A Culture of Consumerism

While gifts and gadgets can make our lives easier, that doesn’t always mean better.


by Anna Massman, Opinion Editor

As this past Christmas approached, I found myself in a predicament many privileged teenagers know all too well: I couldn’t think of anything to put on my Christmas list.

I panicked and– as any good teenager does– turned to the internet. Articles upon articles of “The Hottest Gifts of 2022” were immediately at my fingertips, beckoning me into their slideshows full of popular, random and surprisingly alluring goods.
Although none of these picks made it to my list, I was taken aback by how convincing some items were of their necessity in my life: do I need a sunrise light to fix my sleep patterns? Or an ice roller to make myself look less puffy? These are exactly the questions companies and advertisers want you to, and know you will, ask. But the question at the core of every sales pitch is this: Will this product make me happier?

It might, it might not.

While some things really do have the power to enhance our lives, (I’m looking at you, Lululemon leggings) there’s a truckload full of reasons not to let yourself be swept up in the constant pursuit of material goods.

For one, there’s always something better.

In 2017, guess which iPhone was hot stuff? The iPhone 8. Six years later, guess which iPhone looks like an archaic artifact drudged up from the Roman Ruins? You guessed it, the iPhone 8.

While Apple is one of the most prominent faces of consumerism, the need for newness is present all over our society. Marketing phrases such as “cutting edge” or “innovative” draw people in like moths to an overpriced flame. While exciting, this constant “someone has something better” mindset can wreak havoc on your happiness if you let it. I think the best way to combat this comparative tendency is by practicing gratitude. Be aware of the things you already have, whether it’s your family, house or even your iPhone 8.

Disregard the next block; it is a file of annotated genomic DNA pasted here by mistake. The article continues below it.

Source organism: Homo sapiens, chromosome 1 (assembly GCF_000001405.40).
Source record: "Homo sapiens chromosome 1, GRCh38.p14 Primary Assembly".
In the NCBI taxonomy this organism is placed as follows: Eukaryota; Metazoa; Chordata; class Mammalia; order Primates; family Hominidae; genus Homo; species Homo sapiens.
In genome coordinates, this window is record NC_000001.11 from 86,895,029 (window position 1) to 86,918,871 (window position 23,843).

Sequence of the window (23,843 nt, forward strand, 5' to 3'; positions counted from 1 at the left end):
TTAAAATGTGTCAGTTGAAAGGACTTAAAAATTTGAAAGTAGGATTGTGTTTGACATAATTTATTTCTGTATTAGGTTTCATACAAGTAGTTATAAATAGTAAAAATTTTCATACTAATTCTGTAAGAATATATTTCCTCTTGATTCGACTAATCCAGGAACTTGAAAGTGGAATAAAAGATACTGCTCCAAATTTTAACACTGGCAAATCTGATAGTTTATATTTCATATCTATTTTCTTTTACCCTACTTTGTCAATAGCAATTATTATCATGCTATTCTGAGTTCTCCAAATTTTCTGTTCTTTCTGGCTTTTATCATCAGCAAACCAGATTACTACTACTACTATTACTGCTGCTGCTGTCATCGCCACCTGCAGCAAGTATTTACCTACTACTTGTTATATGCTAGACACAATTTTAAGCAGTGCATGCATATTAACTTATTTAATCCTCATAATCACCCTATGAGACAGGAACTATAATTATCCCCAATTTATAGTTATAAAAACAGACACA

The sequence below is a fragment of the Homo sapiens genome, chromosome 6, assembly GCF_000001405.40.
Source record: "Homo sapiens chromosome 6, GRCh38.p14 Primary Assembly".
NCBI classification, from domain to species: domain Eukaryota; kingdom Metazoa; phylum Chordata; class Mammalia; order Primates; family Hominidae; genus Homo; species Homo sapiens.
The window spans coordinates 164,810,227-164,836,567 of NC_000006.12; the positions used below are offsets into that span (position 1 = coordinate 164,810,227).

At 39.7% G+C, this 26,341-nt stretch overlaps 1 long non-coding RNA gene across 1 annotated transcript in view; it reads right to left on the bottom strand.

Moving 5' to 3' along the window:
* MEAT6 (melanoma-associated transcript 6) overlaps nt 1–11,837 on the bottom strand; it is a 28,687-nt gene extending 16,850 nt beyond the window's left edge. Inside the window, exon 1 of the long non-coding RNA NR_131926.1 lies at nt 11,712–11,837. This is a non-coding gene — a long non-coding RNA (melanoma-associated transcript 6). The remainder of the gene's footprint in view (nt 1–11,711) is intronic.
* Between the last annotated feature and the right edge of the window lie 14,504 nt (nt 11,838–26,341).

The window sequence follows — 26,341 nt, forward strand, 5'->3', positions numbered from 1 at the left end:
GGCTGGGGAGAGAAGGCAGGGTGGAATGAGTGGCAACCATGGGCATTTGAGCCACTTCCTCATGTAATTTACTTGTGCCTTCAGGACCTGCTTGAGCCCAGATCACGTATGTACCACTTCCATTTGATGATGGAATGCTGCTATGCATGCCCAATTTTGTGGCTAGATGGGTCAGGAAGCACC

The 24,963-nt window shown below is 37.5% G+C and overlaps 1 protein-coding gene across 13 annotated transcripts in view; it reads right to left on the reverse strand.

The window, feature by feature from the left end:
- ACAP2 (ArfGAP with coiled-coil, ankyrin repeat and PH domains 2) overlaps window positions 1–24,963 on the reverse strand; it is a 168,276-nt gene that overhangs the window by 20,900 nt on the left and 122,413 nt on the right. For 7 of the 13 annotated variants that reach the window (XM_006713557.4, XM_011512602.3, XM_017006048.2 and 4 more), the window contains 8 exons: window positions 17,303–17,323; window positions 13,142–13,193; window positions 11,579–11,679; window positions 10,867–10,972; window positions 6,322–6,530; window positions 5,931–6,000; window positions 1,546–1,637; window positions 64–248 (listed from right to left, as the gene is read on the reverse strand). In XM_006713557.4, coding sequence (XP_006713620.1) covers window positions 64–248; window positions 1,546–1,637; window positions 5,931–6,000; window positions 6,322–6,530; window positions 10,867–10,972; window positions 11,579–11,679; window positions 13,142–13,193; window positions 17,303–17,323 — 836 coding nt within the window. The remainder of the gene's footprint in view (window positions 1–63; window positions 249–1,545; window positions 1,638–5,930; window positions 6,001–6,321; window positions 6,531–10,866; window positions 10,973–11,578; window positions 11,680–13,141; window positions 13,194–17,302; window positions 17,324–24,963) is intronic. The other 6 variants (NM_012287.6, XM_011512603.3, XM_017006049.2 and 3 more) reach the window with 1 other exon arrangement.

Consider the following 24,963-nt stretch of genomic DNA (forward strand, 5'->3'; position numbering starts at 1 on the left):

Another danger of materialism is its ability to blind you to what would actually improve your life. While that fancy light could make my mornings more peaceful, going to bed at a more reasonable time would probably be much more helpful. Although I could wait for that facial roller to take care of my morning puffiness, maybe I just need to have more confidence in my own skin. When you give material items power over your life, you’re ignoring the real root of your problems and holding yourself back from acting on them. Try considering what problem you’re really trying to solve before making your next unnecessary purchase, and you just might fix it on your own.

The final (and I think most unselfish) reason to avoid excessive consumption is waste. The unsustainable practices of fast-fashion companies, the emissions of online orders and the plastic containers used by coffee shops all contribute to our dirty footprint on the environment.
There are so many ways to avoid this problem, like using reusable products when you can, buying local or resold goods and supporting sustainable companies. Today, it’s easier than ever to find high-quality, socially responsible alternatives in clothing, coffees – even phone cases. This is called being a “conscious consumer” and it’s exceedingly simple. By putting thought into when and what you’re buying, you’re improving both your world and ours.

I believe the real solution to our society’s obsession with consumerism is awareness. While some purchases can improve your life, it’s up to you to determine if they truly support your values. You are in control of both identifying the problems you’re trying to fix and utilizing what you already have to solve them. Because although our culture of consumerism tries to convince us otherwise, you have so much more than your purchases could ever give you.